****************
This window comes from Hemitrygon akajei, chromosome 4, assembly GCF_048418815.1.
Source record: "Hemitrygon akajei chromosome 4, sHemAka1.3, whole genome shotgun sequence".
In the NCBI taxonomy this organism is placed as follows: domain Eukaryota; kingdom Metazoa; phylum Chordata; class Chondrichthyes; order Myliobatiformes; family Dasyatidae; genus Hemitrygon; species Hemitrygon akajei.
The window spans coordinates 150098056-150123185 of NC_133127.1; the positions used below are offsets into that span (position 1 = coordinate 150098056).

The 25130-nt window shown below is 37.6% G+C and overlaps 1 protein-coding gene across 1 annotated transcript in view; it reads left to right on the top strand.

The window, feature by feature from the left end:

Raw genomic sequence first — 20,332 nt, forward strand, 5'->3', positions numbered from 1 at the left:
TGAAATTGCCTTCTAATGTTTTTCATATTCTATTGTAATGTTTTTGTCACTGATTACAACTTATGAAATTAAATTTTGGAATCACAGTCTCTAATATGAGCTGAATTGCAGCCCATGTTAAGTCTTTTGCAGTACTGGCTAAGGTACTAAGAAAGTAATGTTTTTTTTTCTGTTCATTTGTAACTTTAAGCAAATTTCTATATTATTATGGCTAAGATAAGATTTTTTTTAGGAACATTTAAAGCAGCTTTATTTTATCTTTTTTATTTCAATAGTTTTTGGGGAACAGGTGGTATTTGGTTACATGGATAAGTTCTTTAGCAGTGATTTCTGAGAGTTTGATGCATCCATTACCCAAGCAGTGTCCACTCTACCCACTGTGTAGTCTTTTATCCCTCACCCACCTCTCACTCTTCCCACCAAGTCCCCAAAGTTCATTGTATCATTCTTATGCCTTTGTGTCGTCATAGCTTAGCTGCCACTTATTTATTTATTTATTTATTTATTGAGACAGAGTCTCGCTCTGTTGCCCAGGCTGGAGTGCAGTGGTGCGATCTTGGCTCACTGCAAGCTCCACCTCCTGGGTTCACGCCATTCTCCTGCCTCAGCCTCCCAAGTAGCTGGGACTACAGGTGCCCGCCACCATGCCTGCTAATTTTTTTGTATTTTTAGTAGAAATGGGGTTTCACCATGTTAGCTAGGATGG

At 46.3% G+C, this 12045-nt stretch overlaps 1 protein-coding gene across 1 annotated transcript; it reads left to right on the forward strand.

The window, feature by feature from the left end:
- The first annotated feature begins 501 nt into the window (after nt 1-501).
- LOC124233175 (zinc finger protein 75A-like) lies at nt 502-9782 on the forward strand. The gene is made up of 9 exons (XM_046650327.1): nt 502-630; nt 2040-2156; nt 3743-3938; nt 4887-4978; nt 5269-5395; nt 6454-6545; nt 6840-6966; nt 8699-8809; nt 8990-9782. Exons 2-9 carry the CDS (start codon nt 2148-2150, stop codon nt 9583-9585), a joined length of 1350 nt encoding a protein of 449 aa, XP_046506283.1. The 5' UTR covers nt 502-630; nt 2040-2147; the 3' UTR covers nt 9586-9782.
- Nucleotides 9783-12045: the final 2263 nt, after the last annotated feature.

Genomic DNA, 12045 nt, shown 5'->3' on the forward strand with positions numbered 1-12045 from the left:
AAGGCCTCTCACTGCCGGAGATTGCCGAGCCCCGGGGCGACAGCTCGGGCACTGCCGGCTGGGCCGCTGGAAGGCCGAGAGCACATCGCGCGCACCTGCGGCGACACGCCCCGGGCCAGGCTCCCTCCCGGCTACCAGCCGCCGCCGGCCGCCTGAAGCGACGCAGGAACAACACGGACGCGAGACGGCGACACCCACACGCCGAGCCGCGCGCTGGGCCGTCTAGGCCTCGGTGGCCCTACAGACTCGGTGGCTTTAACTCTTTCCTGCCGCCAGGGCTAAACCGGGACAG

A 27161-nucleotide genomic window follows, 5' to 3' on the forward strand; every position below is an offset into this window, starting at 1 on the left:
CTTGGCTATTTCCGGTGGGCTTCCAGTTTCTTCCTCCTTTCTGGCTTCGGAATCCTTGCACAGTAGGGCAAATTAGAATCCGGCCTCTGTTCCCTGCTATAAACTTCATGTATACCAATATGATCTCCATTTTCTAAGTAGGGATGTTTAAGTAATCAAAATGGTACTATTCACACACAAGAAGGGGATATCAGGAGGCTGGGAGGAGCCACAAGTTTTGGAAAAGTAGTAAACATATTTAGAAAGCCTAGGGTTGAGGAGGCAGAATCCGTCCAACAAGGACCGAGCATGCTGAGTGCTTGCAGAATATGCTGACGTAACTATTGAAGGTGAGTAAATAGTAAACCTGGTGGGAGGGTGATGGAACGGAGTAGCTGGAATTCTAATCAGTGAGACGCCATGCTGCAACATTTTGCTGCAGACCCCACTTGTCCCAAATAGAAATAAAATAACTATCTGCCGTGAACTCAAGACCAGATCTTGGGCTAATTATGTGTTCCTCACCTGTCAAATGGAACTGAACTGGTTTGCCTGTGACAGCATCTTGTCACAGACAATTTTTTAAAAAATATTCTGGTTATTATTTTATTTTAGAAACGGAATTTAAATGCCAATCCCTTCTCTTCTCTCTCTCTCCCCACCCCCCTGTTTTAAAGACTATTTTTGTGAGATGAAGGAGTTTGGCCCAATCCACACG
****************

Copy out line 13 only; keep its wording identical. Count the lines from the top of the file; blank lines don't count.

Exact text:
- Nucleotides 9783-12045: the final 2263 nt, after the last annotated feature.